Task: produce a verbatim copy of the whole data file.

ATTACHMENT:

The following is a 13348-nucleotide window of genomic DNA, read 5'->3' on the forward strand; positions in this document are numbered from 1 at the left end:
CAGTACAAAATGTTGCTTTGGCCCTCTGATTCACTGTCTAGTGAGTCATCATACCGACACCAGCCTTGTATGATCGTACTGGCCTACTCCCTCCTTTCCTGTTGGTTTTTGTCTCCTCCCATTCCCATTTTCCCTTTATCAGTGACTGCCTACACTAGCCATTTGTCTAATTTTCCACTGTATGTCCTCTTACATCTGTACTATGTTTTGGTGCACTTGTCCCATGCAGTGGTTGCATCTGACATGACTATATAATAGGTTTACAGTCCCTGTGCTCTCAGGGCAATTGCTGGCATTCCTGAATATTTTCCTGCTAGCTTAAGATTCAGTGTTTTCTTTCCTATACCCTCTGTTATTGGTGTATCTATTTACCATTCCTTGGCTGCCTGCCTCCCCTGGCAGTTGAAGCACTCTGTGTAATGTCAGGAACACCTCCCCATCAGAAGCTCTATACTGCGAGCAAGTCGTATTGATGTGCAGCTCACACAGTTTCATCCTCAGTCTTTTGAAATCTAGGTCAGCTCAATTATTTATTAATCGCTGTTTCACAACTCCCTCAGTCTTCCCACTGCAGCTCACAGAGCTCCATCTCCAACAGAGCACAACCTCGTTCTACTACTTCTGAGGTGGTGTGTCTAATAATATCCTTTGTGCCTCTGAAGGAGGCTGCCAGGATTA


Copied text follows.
The following is a 13348-nucleotide window of genomic DNA, read 5'->3' on the forward strand; positions in this document are numbered from 1 at the left end:
CAGTACAAAATGTTGCTTTGGCCCTCTGATTCACTGTCTAGTGAGTCATCATACCGACACCAGCCTTGTATGATCGTACTGGCCTACTCCCTCCTTTCCTGTTGGTTTTTGTCTCCTCCCATTCCCATTTTCCCTTTATCAGTGACTGCCTACACTAGCCATTTGTCTAATTTTCCACTGTATGTCCTCTTACATCTGTACTATGTTTTGGTGCACTTGTCCCATGCAGTGGTTGCATCTGACATGACTATATAATAGGTTTACAGTCCCTGTGCTCTCAGGGCAATTGCTGGCATTCCTGAATATTTTCCTGCTAGCTTAAGATTCAGTGTTTTCTTTCCTATACCCTCTGTTATTGGTGTATCTATTTACCATTCCTTGGCTGCCTGCCTCCCCTGGCAGTTGAAGCACTCTGTGTAATGTCAGGAACACCTCCCCATCAGAAGCTCTATACTGCGAGCAAGTCGTATTGATGTGCAGCTCACACAGTTTCATCCTCAGTCTTTTGAAATCTAGGTCAGCTCAATTATTTATTAATCGCTGTTTCACAACTCCCTCAGTCTTCCCACTGCAGCTCACAGAGCTCCATCTCCAACAGAGCACAACCTCGTTCTACTACTTCTGAGGTGGTGTGTCTAATAATATCCTTTGTGCCTCTGAAGGAGGCTGCCAGGATTA